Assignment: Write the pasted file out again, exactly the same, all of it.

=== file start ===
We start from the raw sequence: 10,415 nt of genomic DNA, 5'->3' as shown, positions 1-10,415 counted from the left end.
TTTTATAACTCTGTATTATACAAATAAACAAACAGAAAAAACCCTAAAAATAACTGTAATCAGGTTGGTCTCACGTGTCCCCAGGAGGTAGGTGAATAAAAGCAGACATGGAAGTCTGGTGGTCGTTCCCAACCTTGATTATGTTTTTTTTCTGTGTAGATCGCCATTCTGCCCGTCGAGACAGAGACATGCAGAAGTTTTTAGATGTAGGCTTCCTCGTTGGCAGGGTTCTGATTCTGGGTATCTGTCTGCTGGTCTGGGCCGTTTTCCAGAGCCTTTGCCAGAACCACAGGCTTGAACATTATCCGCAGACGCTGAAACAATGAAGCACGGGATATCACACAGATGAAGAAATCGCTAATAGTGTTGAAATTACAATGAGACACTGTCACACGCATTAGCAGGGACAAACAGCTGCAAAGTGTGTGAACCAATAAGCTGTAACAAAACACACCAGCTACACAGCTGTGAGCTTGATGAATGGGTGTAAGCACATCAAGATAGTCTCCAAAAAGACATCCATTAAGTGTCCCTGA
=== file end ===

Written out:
We start from the raw sequence: 10,415 nt of genomic DNA, 5'->3' as shown, positions 1-10,415 counted from the left end.
TTTTATAACTCTGTATTATACAAATAAACAAACAGAAAAAACCCTAAAAATAACTGTAATCAGGTTGGTCTCACGTGTCCCCAGGAGGTAGGTGAATAAAAGCAGACATGGAAGTCTGGTGGTCGTTCCCAACCTTGATTATGTTTTTTTTCTGTGTAGATCGCCATTCTGCCCGTCGAGACAGAGACATGCAGAAGTTTTTAGATGTAGGCTTCCTCGTTGGCAGGGTTCTGATTCTGGGTATCTGTCTGCTGGTCTGGGCCGTTTTCCAGAGCCTTTGCCAGAACCACAGGCTTGAACATTATCCGCAGACGCTGAAACAATGAAGCACGGGATATCACACAGATGAAGAAATCGCTAATAGTGTTGAAATTACAATGAGACACTGTCACACGCATTAGCAGGGACAAACAGCTGCAAAGTGTGTGAACCAATAAGCTGTAACAAAACACACCAGCTACACAGCTGTGAGCTTGATGAATGGGTGTAAGCACATCAAGATAGTCTCCAAAAAGACATCCATTAAGTGTCCCTGA